Not quite as emotionally charged as what our friend from Nazareth would do but for the market it is kind of important.

Wyckoff believed that cause and result are necessarily intertwined. Lots of volume should push the market by lots of points. Conversely, low volume (effort) should result in little price movement. One look at the S&P with NYSE volume gives us neither. Prices have edged higher as volume edged lower.

Or, put another way, the tank is empty and the market is rising on vapors.

I know that the past two have given me the vapors. It is hard to fight the trend for so long but at the same time the S&P has gained about one point. That means I popped Tums like candy for no good reason, at least no good monetary reason.

Let’s switch gears. Warning – rant coming. If all you want are my technical musings you can skip to the final paragraph.

Why is it that something with even a sliver of a chance to be really bad is blown completely to a panic stage? The deaths – and I am certainly not making light of them – are still a very low in number. Someone out there can find some death stat for another medical issue – like cancer – and show that diseases we already have are far worse. But the pandemic of 1918? Let’s not get ahead of the facts.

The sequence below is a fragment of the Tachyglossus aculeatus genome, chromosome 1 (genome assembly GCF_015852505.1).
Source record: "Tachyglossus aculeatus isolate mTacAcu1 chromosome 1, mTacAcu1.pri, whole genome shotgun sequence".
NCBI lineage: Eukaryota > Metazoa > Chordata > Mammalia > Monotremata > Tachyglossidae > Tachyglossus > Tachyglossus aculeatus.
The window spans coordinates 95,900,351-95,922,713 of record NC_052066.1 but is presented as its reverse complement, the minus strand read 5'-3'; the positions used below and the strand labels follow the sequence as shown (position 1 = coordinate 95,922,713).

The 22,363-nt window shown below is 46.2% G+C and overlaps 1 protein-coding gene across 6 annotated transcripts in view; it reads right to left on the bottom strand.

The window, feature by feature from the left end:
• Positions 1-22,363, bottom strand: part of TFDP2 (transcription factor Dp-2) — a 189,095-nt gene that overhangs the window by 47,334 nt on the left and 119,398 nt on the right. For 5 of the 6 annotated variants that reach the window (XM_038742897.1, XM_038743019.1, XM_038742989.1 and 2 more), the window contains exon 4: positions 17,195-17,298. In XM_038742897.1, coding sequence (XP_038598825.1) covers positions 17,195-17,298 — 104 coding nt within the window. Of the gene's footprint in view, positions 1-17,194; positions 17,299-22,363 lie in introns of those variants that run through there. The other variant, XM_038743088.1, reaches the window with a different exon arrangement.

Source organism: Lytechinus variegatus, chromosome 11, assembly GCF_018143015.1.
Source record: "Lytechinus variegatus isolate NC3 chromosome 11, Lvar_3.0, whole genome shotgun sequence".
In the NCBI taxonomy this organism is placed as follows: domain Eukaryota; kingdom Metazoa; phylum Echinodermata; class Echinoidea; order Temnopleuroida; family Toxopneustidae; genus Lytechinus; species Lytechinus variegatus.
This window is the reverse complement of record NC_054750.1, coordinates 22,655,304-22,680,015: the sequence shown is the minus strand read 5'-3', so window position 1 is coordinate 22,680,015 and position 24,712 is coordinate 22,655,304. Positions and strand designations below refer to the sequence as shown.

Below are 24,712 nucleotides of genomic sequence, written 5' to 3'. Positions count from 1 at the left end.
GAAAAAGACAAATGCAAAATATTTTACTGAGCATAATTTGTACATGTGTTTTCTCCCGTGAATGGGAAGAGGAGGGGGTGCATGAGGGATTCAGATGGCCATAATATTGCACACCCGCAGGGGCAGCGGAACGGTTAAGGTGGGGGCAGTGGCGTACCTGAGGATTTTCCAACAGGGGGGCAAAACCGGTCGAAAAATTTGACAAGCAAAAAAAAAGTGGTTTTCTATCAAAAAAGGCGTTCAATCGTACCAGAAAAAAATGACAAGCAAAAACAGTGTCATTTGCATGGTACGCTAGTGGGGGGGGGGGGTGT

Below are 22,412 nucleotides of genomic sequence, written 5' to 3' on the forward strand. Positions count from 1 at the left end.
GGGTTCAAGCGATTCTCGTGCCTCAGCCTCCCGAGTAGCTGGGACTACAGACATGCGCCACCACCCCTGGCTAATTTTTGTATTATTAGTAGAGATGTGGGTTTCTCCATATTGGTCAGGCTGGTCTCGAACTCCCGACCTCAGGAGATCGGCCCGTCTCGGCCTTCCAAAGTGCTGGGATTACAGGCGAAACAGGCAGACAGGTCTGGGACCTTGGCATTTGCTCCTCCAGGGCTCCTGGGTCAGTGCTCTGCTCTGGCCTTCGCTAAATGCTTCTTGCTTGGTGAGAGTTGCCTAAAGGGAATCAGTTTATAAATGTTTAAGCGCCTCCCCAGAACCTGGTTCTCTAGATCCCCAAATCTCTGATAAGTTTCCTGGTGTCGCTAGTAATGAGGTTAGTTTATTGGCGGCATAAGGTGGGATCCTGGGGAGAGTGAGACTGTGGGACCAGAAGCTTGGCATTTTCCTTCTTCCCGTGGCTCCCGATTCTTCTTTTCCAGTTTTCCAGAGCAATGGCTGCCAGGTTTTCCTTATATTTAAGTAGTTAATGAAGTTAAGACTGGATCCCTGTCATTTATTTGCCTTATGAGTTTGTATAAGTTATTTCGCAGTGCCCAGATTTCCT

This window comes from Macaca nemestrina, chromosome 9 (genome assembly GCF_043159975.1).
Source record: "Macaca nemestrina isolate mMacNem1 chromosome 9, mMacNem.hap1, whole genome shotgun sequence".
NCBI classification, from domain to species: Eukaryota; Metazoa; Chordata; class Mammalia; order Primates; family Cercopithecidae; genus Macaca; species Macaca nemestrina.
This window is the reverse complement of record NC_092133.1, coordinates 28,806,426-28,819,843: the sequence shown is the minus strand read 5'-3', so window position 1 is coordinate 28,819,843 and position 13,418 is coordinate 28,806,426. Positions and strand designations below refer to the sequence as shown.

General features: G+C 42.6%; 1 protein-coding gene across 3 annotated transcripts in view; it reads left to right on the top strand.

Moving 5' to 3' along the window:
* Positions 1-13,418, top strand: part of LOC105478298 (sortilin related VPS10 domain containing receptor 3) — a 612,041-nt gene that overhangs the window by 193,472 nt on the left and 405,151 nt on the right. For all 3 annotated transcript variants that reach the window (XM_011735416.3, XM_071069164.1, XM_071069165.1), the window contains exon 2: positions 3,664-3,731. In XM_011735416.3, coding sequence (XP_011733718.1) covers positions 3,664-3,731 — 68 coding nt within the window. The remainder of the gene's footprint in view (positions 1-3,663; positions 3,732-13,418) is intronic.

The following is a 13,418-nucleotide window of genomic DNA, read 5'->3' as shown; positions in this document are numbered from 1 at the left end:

Sure it is possible that this will end up to be really bad. But wasn’t AIDS also like this – with the ability to spread like wildfire? I am not disputing that AIDS was and is still horrific but rather that the panic now seems quite similar.

End of rant. Bringing it back to the market, this hair trigger fear of swine flu should be telling us about the sentiment of the public. It is willing to embrace depressions and pandemics rather quickly and that tells us there are plenty of problems left to be worked out in the stock market.